Podcast: GOA’s Sam Paredes on Blocking Oregon’s New Gun-Control Law

Oregon’s gun-control ballot initiative has put it at the center of the fight over guns in America. As the political battle ended with victory for Measure 114 and the deadline to implement a non-existent permit-to-purchase system closed in, a new front opened in the courts.

Sam Paredes, a Gun Owners of America (GOA) board member and treasurer of the Gun Owners Foundation, was on the frontline of that legal battle. While multiple federal suits were unable to secure a Temporary Restraining Order against the law, GOA was able to convince a state judge the measure violated the Oregon Constitution’s protections for the right to keep and bear arms. That decision has held thus far, despite an attempt by the state to get the Oregon Supreme Court to throw it out.

Paredes joined the show this week to talk about where things stand now, and what’s coming down the line. He said gun sales in Oregon will go on as usual for the time being, and the ban on magazines that hold more than ten rounds won’t go into effect. But the fight isn’t over as the state scrambles to create the permitting process and take the biggest practical issues with Measure 114 off the table.

However, Paredes said GOA is encouraged by the Oregon Supreme Court’s decision not to immediately intervene in the case. He said they may be hesitant to overturn the lower court’s pro-gun ruling in the wake of the United States Supreme Court’s ruling in New York State Rifle and Pistol Association v. Bruen. He argued they may not want to run afoul of Bruen and be overturned themselves.

But the federal judge overseeing challenges to Measure 114 disagreed. She ruled the permit-to-purchase requirement and magazine ban likely don’t violate the Second Amendment even under Bruen‘s text and tradition standard. Paredes said that judge did the analysis wrong. He argued the targeted magazines are in common use and protected, given SCOTUS’s rulings in Heller and Caetano, and the permit-to-purchase law has no historical analogue.

Plus, Contributing Writer Jake Fogleman and I discuss the surprising shift in the U.S. Senate’s balance of power this week.

You can listen to the show on your favorite podcasting app or by clicking here. Video of the show is also available on our YouTube channel. Reload Members get access on Sunday, and the show goes public on Monday.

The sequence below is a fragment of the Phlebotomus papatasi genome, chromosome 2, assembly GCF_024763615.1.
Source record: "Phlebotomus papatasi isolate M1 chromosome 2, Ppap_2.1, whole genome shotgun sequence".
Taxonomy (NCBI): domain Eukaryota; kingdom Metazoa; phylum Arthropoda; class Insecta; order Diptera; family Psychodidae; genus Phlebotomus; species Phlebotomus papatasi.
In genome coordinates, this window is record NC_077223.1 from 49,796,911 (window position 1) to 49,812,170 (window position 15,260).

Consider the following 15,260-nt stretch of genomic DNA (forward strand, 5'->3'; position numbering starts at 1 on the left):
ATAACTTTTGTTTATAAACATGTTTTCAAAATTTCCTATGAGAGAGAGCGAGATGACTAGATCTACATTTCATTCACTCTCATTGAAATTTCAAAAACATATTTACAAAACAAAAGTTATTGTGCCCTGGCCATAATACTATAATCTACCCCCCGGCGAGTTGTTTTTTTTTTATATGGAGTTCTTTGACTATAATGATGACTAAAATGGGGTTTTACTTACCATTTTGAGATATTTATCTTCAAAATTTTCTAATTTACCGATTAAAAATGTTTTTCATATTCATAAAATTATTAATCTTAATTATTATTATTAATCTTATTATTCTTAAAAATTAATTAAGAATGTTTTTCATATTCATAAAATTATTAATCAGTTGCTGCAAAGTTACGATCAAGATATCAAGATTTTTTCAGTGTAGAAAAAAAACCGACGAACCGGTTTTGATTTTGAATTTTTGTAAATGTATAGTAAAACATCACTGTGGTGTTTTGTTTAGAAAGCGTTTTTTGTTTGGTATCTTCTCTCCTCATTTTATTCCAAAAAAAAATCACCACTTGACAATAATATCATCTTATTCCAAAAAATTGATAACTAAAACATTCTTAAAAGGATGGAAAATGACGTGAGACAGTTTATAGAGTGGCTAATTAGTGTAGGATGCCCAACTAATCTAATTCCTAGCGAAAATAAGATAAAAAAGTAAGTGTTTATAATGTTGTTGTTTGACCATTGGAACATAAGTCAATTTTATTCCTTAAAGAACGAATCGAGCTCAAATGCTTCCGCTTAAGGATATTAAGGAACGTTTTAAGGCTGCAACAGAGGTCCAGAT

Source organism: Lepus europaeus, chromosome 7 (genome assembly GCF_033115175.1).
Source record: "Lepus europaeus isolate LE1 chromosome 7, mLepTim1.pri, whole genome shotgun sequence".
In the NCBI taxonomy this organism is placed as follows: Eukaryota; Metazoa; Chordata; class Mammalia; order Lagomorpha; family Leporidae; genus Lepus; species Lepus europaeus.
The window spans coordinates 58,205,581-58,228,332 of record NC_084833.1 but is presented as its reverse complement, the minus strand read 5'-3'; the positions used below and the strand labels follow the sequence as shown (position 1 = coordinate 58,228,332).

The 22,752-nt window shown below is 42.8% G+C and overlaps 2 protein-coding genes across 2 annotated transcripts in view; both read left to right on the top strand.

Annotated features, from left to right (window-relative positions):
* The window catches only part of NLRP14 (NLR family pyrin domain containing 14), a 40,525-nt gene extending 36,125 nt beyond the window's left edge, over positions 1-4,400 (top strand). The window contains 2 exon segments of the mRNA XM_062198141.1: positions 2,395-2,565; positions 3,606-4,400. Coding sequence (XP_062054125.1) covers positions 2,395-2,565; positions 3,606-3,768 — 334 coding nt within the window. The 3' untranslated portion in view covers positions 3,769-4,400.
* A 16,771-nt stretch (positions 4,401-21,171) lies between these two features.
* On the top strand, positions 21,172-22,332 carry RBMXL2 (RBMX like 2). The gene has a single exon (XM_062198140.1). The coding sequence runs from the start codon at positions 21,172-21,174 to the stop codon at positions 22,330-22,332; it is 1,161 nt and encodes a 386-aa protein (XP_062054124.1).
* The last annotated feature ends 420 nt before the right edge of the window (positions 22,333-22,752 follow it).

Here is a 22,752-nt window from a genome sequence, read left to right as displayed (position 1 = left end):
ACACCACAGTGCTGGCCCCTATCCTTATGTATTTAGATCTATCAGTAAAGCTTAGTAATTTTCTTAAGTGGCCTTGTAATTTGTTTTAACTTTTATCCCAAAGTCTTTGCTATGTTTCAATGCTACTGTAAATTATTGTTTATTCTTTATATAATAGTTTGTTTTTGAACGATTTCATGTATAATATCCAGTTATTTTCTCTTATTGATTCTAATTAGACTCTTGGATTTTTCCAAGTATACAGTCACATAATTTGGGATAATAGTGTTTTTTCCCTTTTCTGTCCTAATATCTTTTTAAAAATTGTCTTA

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Created by potrace 1.16, written by Peter Selinger 2001-2019


Created by potrace 1.16, written by Peter Selinger 2001-2019

Comments From Reload Members

7 Responses

  1. While I have read what the GOA;s State Court challenge had accomplished, your interview clearly shed a lot more light on the issue in Oregon.and the GOA itself. Great job.

  2. I should *really* know better than to post this here, but I’m a long time Oregon gun owner and—here we go—a Democrat. Before I’m attacked, let me explain. I take my gun ownership and responsibility very seriously. Many would then ask why I’m not Republican. The answer is really simple; 2A is not my only concern. When I see prominent republicans attack abortion, LBGCTQ+ and BIPOC people, endorse antisemitism and demonize any thing else they don’t agree with I am REPULSED.

    It’s an extremely unfortunate balancing act that some of us are forced to deal with, but the bottom line is that so many people treat inherently nuanced issues as black and white issue. I don’t buy into that.

    I very much appreciate your coverage of our 114 problem here in OR, just don’t assume that only Republicans are on your side.

    1. I would certainly hope nobody in our membership would attack you over your political affiliation. Everyone is welcome here. Disagreement is perfectly acceptable, but I’m looking to foster a welcoming community where people are respectful to one another. That includes in moments where they don’t see eye to eye.

  3. You definitely put Sam Paredes on the spot about the challenge to Measure 114’s new permit-to-purchase scheme. The Kavanaugh/Roberts concurrence in Bruen explicitly condones shall-issue permits for public carry. And I think most judges will be inclined to extend this reasoning to all firearms-related permits, including those solely for purchase. 

    Measure 114 does allows permits to be denied if the “permit agent concludes that the applicant has been or is reasonably likely to be a danger to self or others, or to the community at large, as a result of the applicant’s mental or psychological state or as demonstrated by the applicant’s past pattern of behavior involving unlawful violence or threats of unlawful violence.” Since this provision clearly involves the exercise of discretion, it seems ripe for challenge.

    But probably the best way to get rid of Measure 114 will be the same way with which it was adopted: a citizen initiative.

    1. Yea, permit-to-purchase laws seem like ones that may stand up to scrutiny under Bruen. Not because there is a good historical analogue for them, but because SCOTUS has implied most shall-issue permitting is acceptable. Although, that same concurrence did say as applied challenges for laws that effectively make it very difficult to get a permit are acceptable too.

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